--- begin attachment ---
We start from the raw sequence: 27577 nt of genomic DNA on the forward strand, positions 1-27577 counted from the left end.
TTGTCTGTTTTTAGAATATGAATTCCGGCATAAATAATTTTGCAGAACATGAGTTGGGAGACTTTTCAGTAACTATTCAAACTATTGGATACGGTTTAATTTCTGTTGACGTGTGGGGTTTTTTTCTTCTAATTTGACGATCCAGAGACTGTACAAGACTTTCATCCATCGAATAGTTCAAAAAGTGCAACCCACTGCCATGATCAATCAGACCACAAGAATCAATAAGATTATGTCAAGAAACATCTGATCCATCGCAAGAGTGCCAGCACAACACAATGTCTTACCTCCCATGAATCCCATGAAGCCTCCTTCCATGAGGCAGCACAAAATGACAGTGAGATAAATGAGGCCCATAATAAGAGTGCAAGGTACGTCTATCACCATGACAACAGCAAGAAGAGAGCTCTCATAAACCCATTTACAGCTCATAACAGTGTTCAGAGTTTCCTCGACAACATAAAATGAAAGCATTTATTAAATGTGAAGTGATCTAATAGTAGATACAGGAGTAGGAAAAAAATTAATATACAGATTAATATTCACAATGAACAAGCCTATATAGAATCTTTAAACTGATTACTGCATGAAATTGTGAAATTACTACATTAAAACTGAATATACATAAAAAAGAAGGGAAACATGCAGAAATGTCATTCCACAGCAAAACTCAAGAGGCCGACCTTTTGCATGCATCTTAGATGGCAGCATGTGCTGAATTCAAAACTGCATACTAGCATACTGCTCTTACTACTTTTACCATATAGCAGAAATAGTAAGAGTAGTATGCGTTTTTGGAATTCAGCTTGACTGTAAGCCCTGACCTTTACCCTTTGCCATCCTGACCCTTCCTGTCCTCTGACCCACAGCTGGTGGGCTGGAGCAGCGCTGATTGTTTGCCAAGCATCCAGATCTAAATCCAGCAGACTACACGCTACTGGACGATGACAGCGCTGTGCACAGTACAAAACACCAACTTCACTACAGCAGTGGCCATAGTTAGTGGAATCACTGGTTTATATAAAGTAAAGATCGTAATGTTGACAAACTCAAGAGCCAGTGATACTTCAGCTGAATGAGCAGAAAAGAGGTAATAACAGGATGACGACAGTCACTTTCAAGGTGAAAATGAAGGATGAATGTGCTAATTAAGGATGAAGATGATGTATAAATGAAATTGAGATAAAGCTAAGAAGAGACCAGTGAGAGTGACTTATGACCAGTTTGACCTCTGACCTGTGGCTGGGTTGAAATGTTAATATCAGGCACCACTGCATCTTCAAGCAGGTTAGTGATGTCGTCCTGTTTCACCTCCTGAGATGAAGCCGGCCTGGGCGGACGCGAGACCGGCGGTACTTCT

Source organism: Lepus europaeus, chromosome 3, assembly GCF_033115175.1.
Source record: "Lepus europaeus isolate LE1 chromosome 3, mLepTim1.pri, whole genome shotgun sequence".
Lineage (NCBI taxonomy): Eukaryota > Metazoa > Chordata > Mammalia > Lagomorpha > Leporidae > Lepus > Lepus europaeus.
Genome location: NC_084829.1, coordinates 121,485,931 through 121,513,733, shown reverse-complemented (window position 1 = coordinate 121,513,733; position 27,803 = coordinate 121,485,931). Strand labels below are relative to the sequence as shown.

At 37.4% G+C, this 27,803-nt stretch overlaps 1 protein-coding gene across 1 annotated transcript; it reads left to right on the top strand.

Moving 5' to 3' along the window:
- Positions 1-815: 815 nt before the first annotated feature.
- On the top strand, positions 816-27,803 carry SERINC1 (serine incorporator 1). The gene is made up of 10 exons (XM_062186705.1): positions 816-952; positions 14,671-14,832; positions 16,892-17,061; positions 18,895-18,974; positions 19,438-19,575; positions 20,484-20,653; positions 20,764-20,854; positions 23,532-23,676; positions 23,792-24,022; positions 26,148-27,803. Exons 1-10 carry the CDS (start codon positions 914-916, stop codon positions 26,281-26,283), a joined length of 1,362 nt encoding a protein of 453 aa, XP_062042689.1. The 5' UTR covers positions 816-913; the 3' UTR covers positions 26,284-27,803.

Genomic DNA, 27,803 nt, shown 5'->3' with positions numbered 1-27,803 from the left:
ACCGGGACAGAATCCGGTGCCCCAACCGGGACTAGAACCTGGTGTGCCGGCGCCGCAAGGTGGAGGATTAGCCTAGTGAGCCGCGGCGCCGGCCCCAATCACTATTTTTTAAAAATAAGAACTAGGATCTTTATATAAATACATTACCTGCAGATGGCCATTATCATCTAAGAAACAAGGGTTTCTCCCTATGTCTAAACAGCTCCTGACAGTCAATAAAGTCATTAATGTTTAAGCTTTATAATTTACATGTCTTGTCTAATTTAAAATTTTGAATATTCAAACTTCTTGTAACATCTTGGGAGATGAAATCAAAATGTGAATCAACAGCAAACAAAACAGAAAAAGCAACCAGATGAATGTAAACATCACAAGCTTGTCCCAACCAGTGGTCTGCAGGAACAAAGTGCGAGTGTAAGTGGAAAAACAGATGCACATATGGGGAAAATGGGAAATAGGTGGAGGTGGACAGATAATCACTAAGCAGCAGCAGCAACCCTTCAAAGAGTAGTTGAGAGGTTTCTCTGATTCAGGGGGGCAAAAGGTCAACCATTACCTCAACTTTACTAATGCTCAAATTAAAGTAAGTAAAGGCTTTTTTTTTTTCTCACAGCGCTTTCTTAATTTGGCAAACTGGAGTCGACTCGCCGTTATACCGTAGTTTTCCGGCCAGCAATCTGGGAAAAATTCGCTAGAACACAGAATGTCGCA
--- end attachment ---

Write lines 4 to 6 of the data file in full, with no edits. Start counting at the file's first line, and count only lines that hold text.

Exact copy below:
Source record: "Lepus europaeus isolate LE1 chromosome 3, mLepTim1.pri, whole genome shotgun sequence".
Lineage (NCBI taxonomy): Eukaryota > Metazoa > Chordata > Mammalia > Lagomorpha > Leporidae > Lepus > Lepus europaeus.
Genome location: NC_084829.1, coordinates 121,485,931 through 121,513,733, shown reverse-complemented (window position 1 = coordinate 121,513,733; position 27,803 = coordinate 121,485,931). Strand labels below are relative to the sequence as shown.